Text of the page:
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Appeal Decision: GroundUp vs Joseph Winer

Wed, Mar 18, 2020

In the matter between

GROUNDUP                                                                                                         APPLICANT


JOSEPH WINER                                                                                            RESPONDENT



  1. On 15 March 2019 GroundUp (“appellant”) published an article with the headline: “Quack claims about oxygen treatment are dangerous.” The sub-headline read: “Hyperbaric oxygen therapy is used to cure ‘bends’ and treat several other conditions. But quacks are misleading the public about its use.” While the article states that Hyperbaric Oxygen Therapy (HBOT) is used to cure the so-called ‘bends’, i.e. decompression sickness in underwater divers, there are certain practitioners of the so-called mild hyperbaric oxygen therapy (mHBOT) who are “fraudulently cashing in on the science that supports medically-approved HBOT.” They claim that mHBOT can cure some conditions which it cannot. The article, quoting experts on HBOT, states that mHBOT is practised under dangerous conditions. The article speaks in general terms with reference to the practitioners of mHBOT, adding that the respondent claims it can cure a number of indications including cancer, stroke, Parkinson’s disease and many others. The article then mentions a company known as SpecialKids which advertises mHBOT through the respondent. It then refers to the case of someone in Australia, a practitioner of mHBOT, who was to stand trial following the death of a patient he was treating with mHBOT.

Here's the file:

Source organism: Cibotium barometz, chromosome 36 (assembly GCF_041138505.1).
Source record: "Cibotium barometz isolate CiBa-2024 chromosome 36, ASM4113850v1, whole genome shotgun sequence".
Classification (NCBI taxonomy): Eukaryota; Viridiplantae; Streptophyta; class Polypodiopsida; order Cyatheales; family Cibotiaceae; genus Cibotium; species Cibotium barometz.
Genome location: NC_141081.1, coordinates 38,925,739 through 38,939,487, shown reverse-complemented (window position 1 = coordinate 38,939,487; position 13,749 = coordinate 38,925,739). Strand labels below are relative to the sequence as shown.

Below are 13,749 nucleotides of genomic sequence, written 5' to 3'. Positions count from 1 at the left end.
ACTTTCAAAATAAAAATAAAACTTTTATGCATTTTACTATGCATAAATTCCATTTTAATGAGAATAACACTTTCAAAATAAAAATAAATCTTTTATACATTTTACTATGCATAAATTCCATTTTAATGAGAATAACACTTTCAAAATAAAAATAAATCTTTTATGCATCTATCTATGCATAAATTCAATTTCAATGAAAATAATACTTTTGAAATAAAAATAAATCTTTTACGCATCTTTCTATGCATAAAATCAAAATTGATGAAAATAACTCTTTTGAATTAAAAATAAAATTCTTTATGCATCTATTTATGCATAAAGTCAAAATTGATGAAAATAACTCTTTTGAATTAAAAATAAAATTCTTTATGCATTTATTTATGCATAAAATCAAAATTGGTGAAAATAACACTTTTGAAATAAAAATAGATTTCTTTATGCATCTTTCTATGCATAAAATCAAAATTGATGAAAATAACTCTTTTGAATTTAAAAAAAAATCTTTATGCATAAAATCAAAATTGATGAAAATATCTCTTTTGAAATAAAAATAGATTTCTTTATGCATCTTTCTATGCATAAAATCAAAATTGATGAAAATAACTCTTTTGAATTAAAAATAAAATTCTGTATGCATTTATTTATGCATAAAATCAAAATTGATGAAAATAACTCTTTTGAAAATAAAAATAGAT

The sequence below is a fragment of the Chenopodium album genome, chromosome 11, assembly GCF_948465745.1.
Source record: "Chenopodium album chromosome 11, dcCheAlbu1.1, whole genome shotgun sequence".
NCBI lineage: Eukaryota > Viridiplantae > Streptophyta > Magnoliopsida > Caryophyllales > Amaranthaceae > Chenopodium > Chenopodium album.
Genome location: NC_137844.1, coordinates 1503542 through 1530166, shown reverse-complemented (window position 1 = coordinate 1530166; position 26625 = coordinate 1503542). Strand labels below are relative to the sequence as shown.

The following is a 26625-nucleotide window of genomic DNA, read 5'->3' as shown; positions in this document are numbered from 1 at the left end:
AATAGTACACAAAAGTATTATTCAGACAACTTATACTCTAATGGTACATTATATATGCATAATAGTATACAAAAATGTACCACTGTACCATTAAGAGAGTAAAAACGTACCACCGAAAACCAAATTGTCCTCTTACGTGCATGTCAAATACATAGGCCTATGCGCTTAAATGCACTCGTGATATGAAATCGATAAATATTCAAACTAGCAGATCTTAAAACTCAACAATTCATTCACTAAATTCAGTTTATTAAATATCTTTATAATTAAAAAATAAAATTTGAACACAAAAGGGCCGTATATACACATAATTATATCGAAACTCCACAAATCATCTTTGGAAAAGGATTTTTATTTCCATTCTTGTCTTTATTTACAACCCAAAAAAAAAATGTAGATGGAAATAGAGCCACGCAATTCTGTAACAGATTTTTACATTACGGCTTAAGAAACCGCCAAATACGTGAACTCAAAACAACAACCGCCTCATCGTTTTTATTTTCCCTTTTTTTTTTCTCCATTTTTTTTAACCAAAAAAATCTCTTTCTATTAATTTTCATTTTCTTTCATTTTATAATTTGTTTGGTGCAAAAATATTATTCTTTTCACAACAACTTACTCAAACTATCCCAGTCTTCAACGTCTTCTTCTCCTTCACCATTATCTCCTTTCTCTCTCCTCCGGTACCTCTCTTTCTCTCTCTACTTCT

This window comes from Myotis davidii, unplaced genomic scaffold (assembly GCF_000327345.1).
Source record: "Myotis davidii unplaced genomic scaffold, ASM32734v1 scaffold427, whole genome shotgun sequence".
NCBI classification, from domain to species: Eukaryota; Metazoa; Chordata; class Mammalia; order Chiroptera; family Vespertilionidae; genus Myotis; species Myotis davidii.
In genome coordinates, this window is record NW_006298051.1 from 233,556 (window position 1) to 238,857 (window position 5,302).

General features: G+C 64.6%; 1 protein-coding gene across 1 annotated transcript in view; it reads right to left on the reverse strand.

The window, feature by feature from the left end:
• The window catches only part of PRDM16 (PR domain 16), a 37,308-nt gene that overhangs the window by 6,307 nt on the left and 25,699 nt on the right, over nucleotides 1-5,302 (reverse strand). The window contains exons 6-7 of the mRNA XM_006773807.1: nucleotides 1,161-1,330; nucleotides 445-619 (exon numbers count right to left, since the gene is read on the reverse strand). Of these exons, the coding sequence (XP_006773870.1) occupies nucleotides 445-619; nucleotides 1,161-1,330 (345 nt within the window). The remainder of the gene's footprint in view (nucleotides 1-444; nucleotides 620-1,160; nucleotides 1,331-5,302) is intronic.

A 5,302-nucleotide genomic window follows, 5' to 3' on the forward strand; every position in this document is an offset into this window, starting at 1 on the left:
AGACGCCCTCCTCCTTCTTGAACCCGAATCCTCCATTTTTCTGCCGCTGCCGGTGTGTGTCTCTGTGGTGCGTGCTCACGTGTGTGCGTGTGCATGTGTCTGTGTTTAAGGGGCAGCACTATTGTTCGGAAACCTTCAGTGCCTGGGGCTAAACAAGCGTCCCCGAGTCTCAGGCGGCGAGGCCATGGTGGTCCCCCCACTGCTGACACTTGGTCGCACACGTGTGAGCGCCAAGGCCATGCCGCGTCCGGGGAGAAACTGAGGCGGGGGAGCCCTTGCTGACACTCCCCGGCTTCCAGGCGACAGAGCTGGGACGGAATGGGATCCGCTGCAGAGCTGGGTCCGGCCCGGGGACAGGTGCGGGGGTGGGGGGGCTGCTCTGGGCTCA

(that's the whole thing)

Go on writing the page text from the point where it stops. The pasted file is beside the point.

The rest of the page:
2. Respondent lodged a complaint with the Office of the Press Ombud against the article. The complaint had several legs. Respondent complained that the article was inaccurate, and false; that by mentioning the respondent specifically amongst other similar practitioners, the article showed bias. Respondent also complained: “Oxygenate is named and a statement about their claim is mentioned, but no effort seems to have been made to get their comment or response to the allegations …”, that is, a contravention of clause 1.8 of the Press Code is alleged.  In their letter of 29 March 2019, respondent’s attorneys put this complaint as follows: “Prior to publishing the said article, you failed and/or refused to consult our client as to the correctness of the purported ‘facts’, and/or permit client right to reply.”
  3. The appellant’s defence was that the article was accurate and fair; the information having been taken from the respondent’s own website. It also said that the article was based on the opinion of experts; that is, it was a scientific reporting.
  4. In her Ruling dated 29 November 2019, the Ombud dismissed the complaint relating to inaccurate reporting. Regarding what the Ombud said was the right of reply, she said the following: “Because of the arguments about science, I am not suggesting that Oxygenate be given a right of reply. However, in terms of the Press Code, GroundUp should not have mentioned the company without approaching it for comment. Thus GroundUp should apologise for mentioning Oxygenate specifically in this article….” Although the Ombud does not specifically say so, this formulation is that of a clause 1.8 breach, and the appellant, correctly, understood it so.